Kanon Vol. #1 - Mania.com



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Mania Grade: B+

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Info:

  • Audio Rating: B+
  • Video Rating: A-
  • Packaging Rating: A-
  • Menus Rating: B
  • Extras Rating: B
  • Age Rating: TV PG
  • Region: 1 - North America
  • Released By: ADV Films
  • MSRP: 29.98
  • Running time: 100
  • Aspect Ratio: 1.78:1 Anamorphic Widescreen
  • Disc Resolution: 480i/p (mixed/unknown)
  • Disc Encoding: MPEG-2
  • Series: Kanon

Kanon Vol. #1

By Chris Beveridge     December 21, 2007
Release Date: January 01, 2008


Kanon Vol. #1
© ADV Films


What They Say
Yuichi Aizawa used to visit his cousin Nayuki all the time when he was younger, but now he can hardly remember a thing about those visits. And upon his return to finish his senior year in high school while living with his Aunt Akiko and his cousin, the blank spots in his memory have become more and more worrisome. After a seven year absence, Yuichi makes a valiant effort to adjust to his vaguely familiar surroundings.

Bits and pieces of his past come back to him, but his memories elude him still. Why can't he remember? What is he blocking out?

Contains episodes 1-4.

The Review!
The power of uguu compels you to own this series.

Audio:
ADV Films has presented a good bilingual presentation with this release. With the show being all about the mood and dialogue, the two stereo mixes done at 224 kbps work well in setting the tone and atmosphere. The music is the only area where there's anything resembling a full on mix that utilizes the entire forward soundstage, but even then it's often more to just accent the moment rather than dominate it. In terms of dialogue, both tracks cover this pretty well with some mild directionality and placement at times while still working within the overall stereo framework. Dialogue is clean and clear throughout and we had no issues with dropouts or distortions during regular playback.

Video:
Originally airing in late 2006 and early 2007, the transfer for this TV series is presented in its original aspect ratio of 1.78:1 and is enhanced for anamorphic playback. Kanon is a series that really teeters on the line when it comes to the grading portion simply because it has so many beautiful scenes as well as some problematic areas. Many of the scenes look quite beautiful and rich but there are several moments throughout where there's a fair amount of background noise going on and even some light cross coloration. Banding shows up in a couple of scenes as well, but there are moments where it's coming up in a darker scene which leads to a bit more blocking and noise because of it. Colors in general look quite good though and the bulk of the program is solid, but it's not clean and solid throughout.

Packaging:
With Kanon long be associated with the phrase "sad girls in snow," the first volume cover art reflects that completely. The cover fits in perfectly with the season it's being released in as well as the white keepcase that houses the artwork of Nayuki in her school uniform with a slightly somber look to her face draws you in with the falling snowflakes throughout it. The background doesn't dominate as it uses the school grounds to give it an additional cool look as well as making sure the focus is entirely on Nayuki. The original Japanese logo is retained which is a really nice touch as it adds to the light and airy feel of the cover. The back cover is a bit tougher as it wants to use the white snow theme with a large background shot of Ayu walking through town. The white text with a black border feels a bit stark against the white background while the other text around it with the blue and white border is somewhat difficult to read at first glance. It looks decent overall once your eyes adjust to it though. The production credits are very difficult to read touth due to the size of the text while the technical grid is nicely laid out and very easy to read. No insert is included nor is there a reversible cover.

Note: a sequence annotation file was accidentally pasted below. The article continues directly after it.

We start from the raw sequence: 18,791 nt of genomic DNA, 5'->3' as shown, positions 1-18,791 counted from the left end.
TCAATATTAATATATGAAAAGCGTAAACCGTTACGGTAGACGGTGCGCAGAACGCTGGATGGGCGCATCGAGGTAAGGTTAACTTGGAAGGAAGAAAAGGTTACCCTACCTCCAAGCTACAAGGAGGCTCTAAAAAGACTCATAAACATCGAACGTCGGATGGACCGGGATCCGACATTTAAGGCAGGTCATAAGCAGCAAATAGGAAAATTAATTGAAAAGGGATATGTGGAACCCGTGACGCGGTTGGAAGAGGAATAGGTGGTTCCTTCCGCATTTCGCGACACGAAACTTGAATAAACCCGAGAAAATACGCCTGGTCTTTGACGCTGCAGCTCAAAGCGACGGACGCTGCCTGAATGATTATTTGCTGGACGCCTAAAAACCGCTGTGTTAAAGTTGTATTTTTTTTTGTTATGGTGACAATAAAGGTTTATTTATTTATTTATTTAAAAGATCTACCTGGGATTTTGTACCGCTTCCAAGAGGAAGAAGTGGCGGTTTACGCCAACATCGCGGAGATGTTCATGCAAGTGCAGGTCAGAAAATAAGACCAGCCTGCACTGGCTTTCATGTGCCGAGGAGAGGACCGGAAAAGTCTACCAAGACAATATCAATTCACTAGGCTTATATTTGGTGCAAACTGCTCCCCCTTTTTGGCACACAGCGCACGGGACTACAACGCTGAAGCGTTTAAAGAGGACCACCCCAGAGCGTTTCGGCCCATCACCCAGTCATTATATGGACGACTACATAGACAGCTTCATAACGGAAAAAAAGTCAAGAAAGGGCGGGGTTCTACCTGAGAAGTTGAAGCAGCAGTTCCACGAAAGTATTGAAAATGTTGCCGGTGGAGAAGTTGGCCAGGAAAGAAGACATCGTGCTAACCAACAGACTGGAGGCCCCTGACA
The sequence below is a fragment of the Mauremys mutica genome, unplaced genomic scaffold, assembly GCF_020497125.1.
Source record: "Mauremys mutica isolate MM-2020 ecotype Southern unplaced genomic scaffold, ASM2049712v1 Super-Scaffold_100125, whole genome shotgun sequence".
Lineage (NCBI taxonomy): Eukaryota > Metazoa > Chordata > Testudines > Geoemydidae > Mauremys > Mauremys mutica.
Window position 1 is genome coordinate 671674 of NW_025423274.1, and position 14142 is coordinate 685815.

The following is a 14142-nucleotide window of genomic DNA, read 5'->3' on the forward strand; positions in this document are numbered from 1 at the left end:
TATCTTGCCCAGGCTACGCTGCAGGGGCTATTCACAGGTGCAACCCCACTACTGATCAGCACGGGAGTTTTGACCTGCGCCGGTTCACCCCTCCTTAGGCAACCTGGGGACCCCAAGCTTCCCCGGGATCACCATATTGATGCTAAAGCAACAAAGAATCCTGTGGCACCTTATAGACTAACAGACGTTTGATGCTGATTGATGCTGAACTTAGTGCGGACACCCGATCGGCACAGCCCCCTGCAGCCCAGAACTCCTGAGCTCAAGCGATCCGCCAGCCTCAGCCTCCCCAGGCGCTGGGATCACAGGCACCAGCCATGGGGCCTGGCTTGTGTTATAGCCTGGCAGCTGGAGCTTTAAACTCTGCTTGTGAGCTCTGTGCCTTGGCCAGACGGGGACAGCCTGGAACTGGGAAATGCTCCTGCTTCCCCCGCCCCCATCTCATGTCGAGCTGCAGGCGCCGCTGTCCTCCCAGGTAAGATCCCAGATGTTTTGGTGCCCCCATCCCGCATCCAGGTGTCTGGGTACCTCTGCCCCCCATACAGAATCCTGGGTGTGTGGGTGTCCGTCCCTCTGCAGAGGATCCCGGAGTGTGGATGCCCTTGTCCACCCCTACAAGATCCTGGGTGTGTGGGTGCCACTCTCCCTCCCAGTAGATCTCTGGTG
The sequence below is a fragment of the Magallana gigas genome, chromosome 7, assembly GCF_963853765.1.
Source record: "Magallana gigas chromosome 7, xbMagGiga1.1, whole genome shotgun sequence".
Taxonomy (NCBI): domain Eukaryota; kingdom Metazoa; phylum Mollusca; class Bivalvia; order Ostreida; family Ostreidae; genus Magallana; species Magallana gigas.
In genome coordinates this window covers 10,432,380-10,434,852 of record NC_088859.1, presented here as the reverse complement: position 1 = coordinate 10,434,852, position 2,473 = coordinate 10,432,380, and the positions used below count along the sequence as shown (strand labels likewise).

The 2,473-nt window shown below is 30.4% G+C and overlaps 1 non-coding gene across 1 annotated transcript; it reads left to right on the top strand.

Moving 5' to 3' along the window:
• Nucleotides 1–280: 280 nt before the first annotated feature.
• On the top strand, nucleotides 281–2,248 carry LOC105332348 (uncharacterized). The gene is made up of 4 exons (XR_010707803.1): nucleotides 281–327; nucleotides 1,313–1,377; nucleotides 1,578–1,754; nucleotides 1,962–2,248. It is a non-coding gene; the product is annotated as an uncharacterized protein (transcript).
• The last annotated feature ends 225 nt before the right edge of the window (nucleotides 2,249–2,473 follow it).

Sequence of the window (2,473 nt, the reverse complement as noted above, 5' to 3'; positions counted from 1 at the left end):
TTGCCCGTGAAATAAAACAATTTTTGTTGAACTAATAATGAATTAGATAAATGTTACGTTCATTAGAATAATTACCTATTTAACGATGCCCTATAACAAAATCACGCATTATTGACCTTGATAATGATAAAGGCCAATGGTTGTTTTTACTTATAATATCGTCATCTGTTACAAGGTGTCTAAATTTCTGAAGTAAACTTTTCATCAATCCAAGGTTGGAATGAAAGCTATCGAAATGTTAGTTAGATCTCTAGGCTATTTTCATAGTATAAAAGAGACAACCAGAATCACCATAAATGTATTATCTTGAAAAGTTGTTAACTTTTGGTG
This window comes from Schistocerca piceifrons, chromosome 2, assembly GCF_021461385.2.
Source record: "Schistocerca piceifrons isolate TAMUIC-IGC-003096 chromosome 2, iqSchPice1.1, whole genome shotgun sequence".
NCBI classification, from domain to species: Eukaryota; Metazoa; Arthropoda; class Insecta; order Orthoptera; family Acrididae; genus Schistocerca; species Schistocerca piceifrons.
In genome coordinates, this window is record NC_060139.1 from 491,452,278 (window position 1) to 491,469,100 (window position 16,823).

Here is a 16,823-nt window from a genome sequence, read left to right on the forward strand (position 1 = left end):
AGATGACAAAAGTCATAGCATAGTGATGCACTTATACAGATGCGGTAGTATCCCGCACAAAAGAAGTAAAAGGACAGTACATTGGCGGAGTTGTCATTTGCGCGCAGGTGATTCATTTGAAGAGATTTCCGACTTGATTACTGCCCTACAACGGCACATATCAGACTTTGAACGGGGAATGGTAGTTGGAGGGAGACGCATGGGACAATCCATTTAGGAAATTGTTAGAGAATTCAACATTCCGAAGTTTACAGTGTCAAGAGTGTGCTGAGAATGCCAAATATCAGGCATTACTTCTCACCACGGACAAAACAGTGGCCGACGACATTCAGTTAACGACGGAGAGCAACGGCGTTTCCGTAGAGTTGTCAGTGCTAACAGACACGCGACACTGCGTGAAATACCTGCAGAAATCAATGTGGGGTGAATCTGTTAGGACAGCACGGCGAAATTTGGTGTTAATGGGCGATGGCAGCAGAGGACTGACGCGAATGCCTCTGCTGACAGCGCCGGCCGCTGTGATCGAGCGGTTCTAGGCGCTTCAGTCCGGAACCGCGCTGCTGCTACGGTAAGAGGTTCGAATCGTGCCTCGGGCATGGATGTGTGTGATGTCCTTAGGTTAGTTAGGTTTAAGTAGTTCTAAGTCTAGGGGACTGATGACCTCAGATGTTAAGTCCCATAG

Menu:
The menu design continues the simple approach that ADV Films has been using for the last quarter as it takes the cover artwork, zooms in a bit and adds a brief bit of music. The navigation is kept to the right with individual episode access and quick submenu navigation for language setup and extras. The menu works well in helping to set the mood with its artwork and music and is overall fairly pleasing. Submenus load quickly and we had no problems getting around the disc. In addition, the disc properly read our players' language presets and played accordingly.

Extras:
Kanon features some of the basics we've come to expect from anime releases by including the clean version of the opening and closing sequence. In addition, we also get a nice video extra entitled "A Close Look at an Anime" which looks at the animation process for Kanon and how it came about to be made into a show (again).

Content: (please note that content portions of a review may contain spoilers)
Based on the visual novel that was released by Key in 1999, Kanon is one of a very few series that has been remade over the years. It was first made into an anime series back in 2002, which was shorter and also spawned an OVA, and then it was adapted again into this longer twenty-four episode series in 2006. The birth of this version is interesting in that it came about after Kyoto Animation began work on the adaptation of the Air visual novel, also by Key, and included several characters from Kanon into it for some fun little background moments. That got the fans in Japan all atwitter and they wanted to know if there was a remake in the offing. That enthusiasm got the entire thing rolling which has led us here, where we're now seeing it fully translated and dubbed in the US market.